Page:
A lot of content summarized from Mark Schmidt’s notes on Linear Algebra

## Notation §

Generally column major

• Scalar (1,1):
• Column Vector (m, 1):
• Row Vector (1, n):
• Matrix (m, n):

## Operations §

### Transpose §

A matrix is symmetric if

Associative (brackets don’t matter) and commutative (order independent)

### Scalar Multiplication §

Associative (brackets don’t matter) and commutative (order independent)

### Inner Product §

Between two vectors of the same length, multiply each element together to get a scalar result

A specific version of this is the dot product which can be expressed as the inner product between two vectors,

• Commutative:

### Outer Product §

Between two vectors of the same length, create a matrix multiplying each combination of elements in each vector.

Given two vectors and ,

The resulting matrix is always rank-1.

### Multiplication §

In general, we can multiply matrices A and B when the number of columns in A matches the number of rows in B

If A is (m, n) and B is (n, p), then AB is (m, p)

• Associative:
• Generally not commutative:
• Transposing reverses order:
• Matrix powers don’t change order:
• Matrix-vector multiplication always yields a vector:

## Properties §

### Vector Norm §

A scalar measure of a vector’s length

• Euclidean Norm (L2-Norm):

• Also note that
• Manhattan Distance (L1-Norm):

• How many ‘blocks’ you need to traverse
• L-Norm:

• How many blocks you have to walk in any one dimensions

### Rank §

• The dimension of the vector space generated (or spanned) by its columns.
• This corresponds to the number of linearly independent columns of A.
• This minimal set of vectors that span a space is called a basis

### Orthogonal §

If for some set of vectors :

• , we call and orthogonal
• , we call and orthonormal

Inner product of square orthogonal matrices is the identity matrix:

### Linear Dependence §

A vector is linearly dependent on a set of vectors if it can be written as a linear combination of them

A set of vectors is linearly dependent if and only if the zero vector can be written as a non-trivial combination of any of the vectors.

A matrix with fully independent columns has full column rank. If this is the case, implies that

## Special Matrices §

### Identity Matrix §

1’s on the diagonal and 0’s otherwise. denotes an (n,n) identity matrix.

Multiplication by the identity matrix yields the original matrix. Columns of the identity matrix are called elementary vectors.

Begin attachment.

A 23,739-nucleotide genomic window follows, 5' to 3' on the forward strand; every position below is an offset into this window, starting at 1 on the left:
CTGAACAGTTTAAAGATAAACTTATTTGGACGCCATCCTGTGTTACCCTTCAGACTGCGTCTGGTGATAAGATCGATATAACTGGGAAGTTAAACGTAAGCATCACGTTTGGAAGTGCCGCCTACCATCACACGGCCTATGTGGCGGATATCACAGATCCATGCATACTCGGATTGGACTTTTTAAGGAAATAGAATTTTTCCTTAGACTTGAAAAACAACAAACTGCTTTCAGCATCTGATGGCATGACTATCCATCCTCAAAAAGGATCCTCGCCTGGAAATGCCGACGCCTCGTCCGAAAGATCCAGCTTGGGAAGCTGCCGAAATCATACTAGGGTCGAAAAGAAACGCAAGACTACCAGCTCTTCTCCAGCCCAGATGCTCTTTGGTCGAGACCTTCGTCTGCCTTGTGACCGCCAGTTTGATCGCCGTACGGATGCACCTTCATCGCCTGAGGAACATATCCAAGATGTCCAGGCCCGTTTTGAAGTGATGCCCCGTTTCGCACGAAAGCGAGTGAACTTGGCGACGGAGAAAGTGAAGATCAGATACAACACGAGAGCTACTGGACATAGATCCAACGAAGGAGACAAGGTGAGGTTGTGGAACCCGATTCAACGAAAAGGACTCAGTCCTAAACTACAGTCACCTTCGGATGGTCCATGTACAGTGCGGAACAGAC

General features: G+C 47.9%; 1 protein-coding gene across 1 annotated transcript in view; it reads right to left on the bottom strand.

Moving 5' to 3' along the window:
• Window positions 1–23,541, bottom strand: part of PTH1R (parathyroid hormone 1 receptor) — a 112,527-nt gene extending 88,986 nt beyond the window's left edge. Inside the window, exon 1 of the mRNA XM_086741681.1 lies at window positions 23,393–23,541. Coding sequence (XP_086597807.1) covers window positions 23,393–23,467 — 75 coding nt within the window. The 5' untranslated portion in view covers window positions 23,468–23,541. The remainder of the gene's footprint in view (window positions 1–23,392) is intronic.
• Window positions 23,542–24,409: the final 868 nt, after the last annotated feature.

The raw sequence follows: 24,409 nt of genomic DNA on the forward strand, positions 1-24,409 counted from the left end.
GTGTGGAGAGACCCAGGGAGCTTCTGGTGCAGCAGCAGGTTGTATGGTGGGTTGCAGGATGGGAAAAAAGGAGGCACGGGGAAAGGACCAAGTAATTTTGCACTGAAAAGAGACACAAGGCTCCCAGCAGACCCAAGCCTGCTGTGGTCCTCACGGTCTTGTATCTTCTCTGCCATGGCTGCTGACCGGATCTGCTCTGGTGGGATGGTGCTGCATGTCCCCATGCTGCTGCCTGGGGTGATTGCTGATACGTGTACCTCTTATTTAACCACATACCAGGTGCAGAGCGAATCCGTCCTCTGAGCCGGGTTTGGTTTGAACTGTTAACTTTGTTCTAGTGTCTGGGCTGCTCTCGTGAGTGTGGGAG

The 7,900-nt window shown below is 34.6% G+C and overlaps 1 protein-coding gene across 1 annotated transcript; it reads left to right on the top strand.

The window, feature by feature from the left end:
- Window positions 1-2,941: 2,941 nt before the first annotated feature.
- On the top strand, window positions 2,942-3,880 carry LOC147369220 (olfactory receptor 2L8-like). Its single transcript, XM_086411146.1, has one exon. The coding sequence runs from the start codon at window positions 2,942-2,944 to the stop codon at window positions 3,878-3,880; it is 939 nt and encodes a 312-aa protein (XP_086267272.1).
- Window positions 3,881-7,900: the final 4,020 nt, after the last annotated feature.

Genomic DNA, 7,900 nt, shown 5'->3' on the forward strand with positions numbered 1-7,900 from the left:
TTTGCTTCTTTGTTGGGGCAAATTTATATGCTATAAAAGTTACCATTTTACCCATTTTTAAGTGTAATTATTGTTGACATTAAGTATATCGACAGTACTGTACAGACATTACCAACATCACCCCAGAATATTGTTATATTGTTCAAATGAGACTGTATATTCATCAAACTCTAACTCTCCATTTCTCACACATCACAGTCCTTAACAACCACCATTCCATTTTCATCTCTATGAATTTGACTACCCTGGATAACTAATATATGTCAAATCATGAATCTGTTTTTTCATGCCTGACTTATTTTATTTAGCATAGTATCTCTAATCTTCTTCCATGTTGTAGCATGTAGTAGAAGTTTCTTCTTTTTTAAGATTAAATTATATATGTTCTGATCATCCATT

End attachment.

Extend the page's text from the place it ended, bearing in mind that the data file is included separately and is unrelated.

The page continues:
## Spaces §

### Range (Column-space) §

Subspace spanned by the columns of a matrix.

A system is solvable if and only if b is in ’s column-space

### Subspace §

A non-empty subset of vector space that is closed under addition and scalar multiplication

Possible spaces of

• 0 Vector
• Any line or plane through the origin
• All of

We say that the vectors generate or span the subspace when you can reach any point in the subspace through a linear combination of the vectors.

## Matrices as transformation §

Viewing

A linear transformation can’t move the origin. But, if there are linearly dependent columns, there are non-zero vectors that can be transformed to zero. The set of vectors that can be transformed to 0 is called the null-space.

Null space: is all such that

### Fundamental Theorem of Linear Algebra §

• is the dimension of the column-space which is the same as the dimension of the row-space
• The null-space is orthogonal to the row-space

## Inverses §

We can find the inverses if and only if A is square and doesn’t have null-space outside of the zero vector (otherwise we either lose information to the null-space or can’t get to all vectors)

If the inverse exists, it is a unique matrix such that

Some identities

• Assuming both and exist,

Special inverses of diagonal matrices

## Solving Linear Equations §

Given A and b, we want to solve for x in

Say, .

We can interpret this multiple ways:

1. By rows: is the intersection of the hyperplanes and
2. By columns: is the linear combination that yields the RHS in
3. Transformation

generally has a solution when is in the column-space of A. It has a single unique solution if the columns of A are linearly independent.

If has as solution we say it is consistent.

Basically,

We can solve using Gaussian Elimination